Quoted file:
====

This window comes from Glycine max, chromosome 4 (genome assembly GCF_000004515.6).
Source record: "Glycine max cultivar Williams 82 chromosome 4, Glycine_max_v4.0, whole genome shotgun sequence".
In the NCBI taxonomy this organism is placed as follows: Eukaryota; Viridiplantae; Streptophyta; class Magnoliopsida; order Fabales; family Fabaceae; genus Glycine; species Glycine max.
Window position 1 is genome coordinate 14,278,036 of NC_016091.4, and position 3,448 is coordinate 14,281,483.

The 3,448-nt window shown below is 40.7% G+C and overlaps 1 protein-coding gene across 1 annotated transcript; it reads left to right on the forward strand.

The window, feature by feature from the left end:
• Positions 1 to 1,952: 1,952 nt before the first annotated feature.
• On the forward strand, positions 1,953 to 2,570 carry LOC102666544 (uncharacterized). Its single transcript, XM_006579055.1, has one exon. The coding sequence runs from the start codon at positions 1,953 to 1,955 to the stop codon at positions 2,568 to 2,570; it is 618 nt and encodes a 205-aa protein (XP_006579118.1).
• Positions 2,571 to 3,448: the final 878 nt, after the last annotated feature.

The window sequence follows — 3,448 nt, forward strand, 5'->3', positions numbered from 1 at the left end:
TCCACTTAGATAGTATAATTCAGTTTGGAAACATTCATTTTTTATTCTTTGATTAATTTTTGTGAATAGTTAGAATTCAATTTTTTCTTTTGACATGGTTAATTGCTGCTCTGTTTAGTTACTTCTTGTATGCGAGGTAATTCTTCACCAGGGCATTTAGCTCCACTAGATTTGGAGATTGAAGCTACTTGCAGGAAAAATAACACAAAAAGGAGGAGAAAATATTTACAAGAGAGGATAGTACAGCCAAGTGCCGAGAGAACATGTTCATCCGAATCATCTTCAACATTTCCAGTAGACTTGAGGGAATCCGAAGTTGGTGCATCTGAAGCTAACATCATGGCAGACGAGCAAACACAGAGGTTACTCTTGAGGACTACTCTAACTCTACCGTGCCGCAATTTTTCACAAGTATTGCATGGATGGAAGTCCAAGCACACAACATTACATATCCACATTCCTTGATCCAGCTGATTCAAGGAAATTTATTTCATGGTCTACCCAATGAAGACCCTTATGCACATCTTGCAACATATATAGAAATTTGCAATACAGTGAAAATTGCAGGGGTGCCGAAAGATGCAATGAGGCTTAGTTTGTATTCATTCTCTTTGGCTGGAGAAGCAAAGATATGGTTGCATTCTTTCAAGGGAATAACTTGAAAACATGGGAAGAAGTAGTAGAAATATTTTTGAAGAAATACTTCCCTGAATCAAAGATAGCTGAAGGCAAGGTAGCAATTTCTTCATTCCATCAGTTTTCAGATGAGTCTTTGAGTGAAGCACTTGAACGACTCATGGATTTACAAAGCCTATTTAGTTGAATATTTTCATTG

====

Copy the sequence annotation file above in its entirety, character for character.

This window comes from Glycine max, chromosome 4 (genome assembly GCF_000004515.6).
Source record: "Glycine max cultivar Williams 82 chromosome 4, Glycine_max_v4.0, whole genome shotgun sequence".
In the NCBI taxonomy this organism is placed as follows: Eukaryota; Viridiplantae; Streptophyta; class Magnoliopsida; order Fabales; family Fabaceae; genus Glycine; species Glycine max.
Window position 1 is genome coordinate 14,278,036 of NC_016091.4, and position 3,448 is coordinate 14,281,483.

The 3,448-nt window shown below is 40.7% G+C and overlaps 1 protein-coding gene across 1 annotated transcript; it reads left to right on the forward strand.

The window, feature by feature from the left end:
• Positions 1 to 1,952: 1,952 nt before the first annotated feature.
• On the forward strand, positions 1,953 to 2,570 carry LOC102666544 (uncharacterized). Its single transcript, XM_006579055.1, has one exon. The coding sequence runs from the start codon at positions 1,953 to 1,955 to the stop codon at positions 2,568 to 2,570; it is 618 nt and encodes a 205-aa protein (XP_006579118.1).
• Positions 2,571 to 3,448: the final 878 nt, after the last annotated feature.

The window sequence follows — 3,448 nt, forward strand, 5'->3', positions numbered from 1 at the left end:
TCCACTTAGATAGTATAATTCAGTTTGGAAACATTCATTTTTTATTCTTTGATTAATTTTTGTGAATAGTTAGAATTCAATTTTTTCTTTTGACATGGTTAATTGCTGCTCTGTTTAGTTACTTCTTGTATGCGAGGTAATTCTTCACCAGGGCATTTAGCTCCACTAGATTTGGAGATTGAAGCTACTTGCAGGAAAAATAACACAAAAAGGAGGAGAAAATATTTACAAGAGAGGATAGTACAGCCAAGTGCCGAGAGAACATGTTCATCCGAATCATCTTCAACATTTCCAGTAGACTTGAGGGAATCCGAAGTTGGTGCATCTGAAGCTAACATCATGGCAGACGAGCAAACACAGAGGTTACTCTTGAGGACTACTCTAACTCTACCGTGCCGCAATTTTTCACAAGTATTGCATGGATGGAAGTCCAAGCACACAACATTACATATCCACATTCCTTGATCCAGCTGATTCAAGGAAATTTATTTCATGGTCTACCCAATGAAGACCCTTATGCACATCTTGCAACATATATAGAAATTTGCAATACAGTGAAAATTGCAGGGGTGCCGAAAGATGCAATGAGGCTTAGTTTGTATTCATTCTCTTTGGCTGGAGAAGCAAAGATATGGTTGCATTCTTTCAAGGGAATAACTTGAAAACATGGGAAGAAGTAGTAGAAATATTTTTGAAGAAATACTTCCCTGAATCAAAGATAGCTGAAGGCAAGGTAGCAATTTCTTCATTCCATCAGTTTTCAGATGAGTCTTTGAGTGAAGCACTTGAACGACTCATGGATTTACAAAGCCTATTTAGTTGAATATTTTCATTG